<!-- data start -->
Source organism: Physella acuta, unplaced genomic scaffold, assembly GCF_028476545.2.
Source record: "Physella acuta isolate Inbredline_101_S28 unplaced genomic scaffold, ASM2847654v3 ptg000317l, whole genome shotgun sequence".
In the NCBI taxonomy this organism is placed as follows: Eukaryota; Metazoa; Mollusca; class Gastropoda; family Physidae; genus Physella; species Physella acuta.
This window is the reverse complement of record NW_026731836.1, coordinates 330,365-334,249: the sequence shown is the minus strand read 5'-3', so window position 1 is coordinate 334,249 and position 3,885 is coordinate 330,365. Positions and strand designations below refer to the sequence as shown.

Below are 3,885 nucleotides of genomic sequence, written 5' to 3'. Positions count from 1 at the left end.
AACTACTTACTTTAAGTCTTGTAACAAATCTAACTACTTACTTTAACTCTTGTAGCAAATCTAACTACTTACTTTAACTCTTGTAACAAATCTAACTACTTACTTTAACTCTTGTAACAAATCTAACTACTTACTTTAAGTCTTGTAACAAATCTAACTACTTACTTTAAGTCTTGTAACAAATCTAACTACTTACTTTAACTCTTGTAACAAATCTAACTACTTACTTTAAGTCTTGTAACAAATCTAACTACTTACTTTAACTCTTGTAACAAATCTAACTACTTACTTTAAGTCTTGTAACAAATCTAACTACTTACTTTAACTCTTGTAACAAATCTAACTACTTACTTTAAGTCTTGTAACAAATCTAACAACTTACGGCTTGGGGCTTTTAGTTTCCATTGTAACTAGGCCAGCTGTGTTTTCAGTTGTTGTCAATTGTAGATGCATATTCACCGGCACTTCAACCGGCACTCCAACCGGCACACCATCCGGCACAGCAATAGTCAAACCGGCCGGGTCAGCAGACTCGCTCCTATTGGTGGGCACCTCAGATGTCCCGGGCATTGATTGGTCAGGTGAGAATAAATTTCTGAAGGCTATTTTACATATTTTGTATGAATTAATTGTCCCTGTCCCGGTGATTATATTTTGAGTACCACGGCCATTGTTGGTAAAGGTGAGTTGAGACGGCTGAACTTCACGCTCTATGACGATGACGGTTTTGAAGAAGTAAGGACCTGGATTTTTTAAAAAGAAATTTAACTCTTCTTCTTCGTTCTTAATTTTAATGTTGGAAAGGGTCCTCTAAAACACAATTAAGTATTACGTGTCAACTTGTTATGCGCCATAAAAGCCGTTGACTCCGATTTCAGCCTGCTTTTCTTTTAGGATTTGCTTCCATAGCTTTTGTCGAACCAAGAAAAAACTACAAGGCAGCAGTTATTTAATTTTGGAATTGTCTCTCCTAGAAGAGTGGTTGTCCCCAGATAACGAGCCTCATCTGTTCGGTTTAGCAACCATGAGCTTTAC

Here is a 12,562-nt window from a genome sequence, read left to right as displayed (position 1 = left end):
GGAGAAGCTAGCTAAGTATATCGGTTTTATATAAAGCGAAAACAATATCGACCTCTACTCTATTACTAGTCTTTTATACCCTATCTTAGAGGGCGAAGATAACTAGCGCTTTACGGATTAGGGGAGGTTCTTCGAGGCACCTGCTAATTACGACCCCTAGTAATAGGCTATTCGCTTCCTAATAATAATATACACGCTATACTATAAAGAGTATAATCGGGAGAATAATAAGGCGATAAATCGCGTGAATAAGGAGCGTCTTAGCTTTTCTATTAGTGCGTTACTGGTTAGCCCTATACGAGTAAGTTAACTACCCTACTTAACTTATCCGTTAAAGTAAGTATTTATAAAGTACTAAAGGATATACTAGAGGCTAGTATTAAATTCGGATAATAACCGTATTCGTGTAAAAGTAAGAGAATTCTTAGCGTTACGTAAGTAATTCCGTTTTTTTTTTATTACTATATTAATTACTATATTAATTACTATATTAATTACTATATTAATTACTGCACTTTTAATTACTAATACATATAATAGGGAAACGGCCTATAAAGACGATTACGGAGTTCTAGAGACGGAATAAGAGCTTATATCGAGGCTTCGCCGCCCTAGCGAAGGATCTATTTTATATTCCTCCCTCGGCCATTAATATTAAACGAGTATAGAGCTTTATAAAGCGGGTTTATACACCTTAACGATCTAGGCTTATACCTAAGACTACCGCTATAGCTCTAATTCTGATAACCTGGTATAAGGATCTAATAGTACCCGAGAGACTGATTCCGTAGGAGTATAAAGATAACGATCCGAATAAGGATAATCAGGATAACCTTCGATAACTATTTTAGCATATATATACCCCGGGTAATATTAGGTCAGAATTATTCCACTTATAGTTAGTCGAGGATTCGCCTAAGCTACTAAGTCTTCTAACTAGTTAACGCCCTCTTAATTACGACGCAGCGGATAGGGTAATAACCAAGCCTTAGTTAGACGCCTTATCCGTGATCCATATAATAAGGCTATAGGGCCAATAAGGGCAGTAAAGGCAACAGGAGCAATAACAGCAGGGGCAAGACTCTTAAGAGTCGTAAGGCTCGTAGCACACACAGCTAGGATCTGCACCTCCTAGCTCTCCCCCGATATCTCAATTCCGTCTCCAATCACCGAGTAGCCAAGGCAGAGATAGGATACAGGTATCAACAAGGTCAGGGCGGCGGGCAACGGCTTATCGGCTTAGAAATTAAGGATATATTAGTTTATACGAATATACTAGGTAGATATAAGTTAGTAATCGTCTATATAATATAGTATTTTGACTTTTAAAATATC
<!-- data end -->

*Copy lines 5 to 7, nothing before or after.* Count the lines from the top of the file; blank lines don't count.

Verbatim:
Below are 3,885 nucleotides of genomic sequence, written 5' to 3'. Positions count from 1 at the left end.
AACTACTTACTTTAAGTCTTGTAACAAATCTAACTACTTACTTTAACTCTTGTAGCAAATCTAACTACTTACTTTAACTCTTGTAACAAATCTAACTACTTACTTTAACTCTTGTAACAAATCTAACTACTTACTTTAAGTCTTGTAACAAATCTAACTACTTACTTTAAGTCTTGTAACAAATCTAACTACTTACTTTAACTCTTGTAACAAATCTAACTACTTACTTTAAGTCTTGTAACAAATCTAACTACTTACTTTAACTCTTGTAACAAATCTAACTACTTACTTTAAGTCTTGTAACAAATCTAACTACTTACTTTAACTCTTGTAACAAATCTAACTACTTACTTTAAGTCTTGTAACAAATCTAACAACTTACGGCTTGGGGCTTTTAGTTTCCATTGTAACTAGGCCAGCTGTGTTTTCAGTTGTTGTCAATTGTAGATGCATATTCACCGGCACTTCAACCGGCACTCCAACCGGCACACCATCCGGCACAGCAATAGTCAAACCGGCCGGGTCAGCAGACTCGCTCCTATTGGTGGGCACCTCAGATGTCCCGGGCATTGATTGGTCAGGTGAGAATAAATTTCTGAAGGCTATTTTACATATTTTGTATGAATTAATTGTCCCTGTCCCGGTGATTATATTTTGAGTACCACGGCCATTGTTGGTAAAGGTGAGTTGAGACGGCTGAACTTCACGCTCTATGACGATGACGGTTTTGAAGAAGTAAGGACCTGGATTTTTTAAAAAGAAATTTAACTCTTCTTCTTCGTTCTTAATTTTAATGTTGGAAAGGGTCCTCTAAAACACAATTAAGTATTACGTGTCAACTTGTTATGCGCCATAAAAGCCGTTGACTCCGATTTCAGCCTGCTTTTCTTTTAGGATTTGCTTCCATAGCTTTTGTCGAACCAAGAAAAAACTACAAGGCAGCAGTTATTTAATTTTGGAATTGTCTCTCCTAGAAGAGTGGTTGTCCCCAGATAACGAGCCTCATCTGTTCGGTTTAGCAACCATGAGCTTTAC

Here is a 12,562-nt window from a genome sequence, read left to right as displayed (position 1 = left end):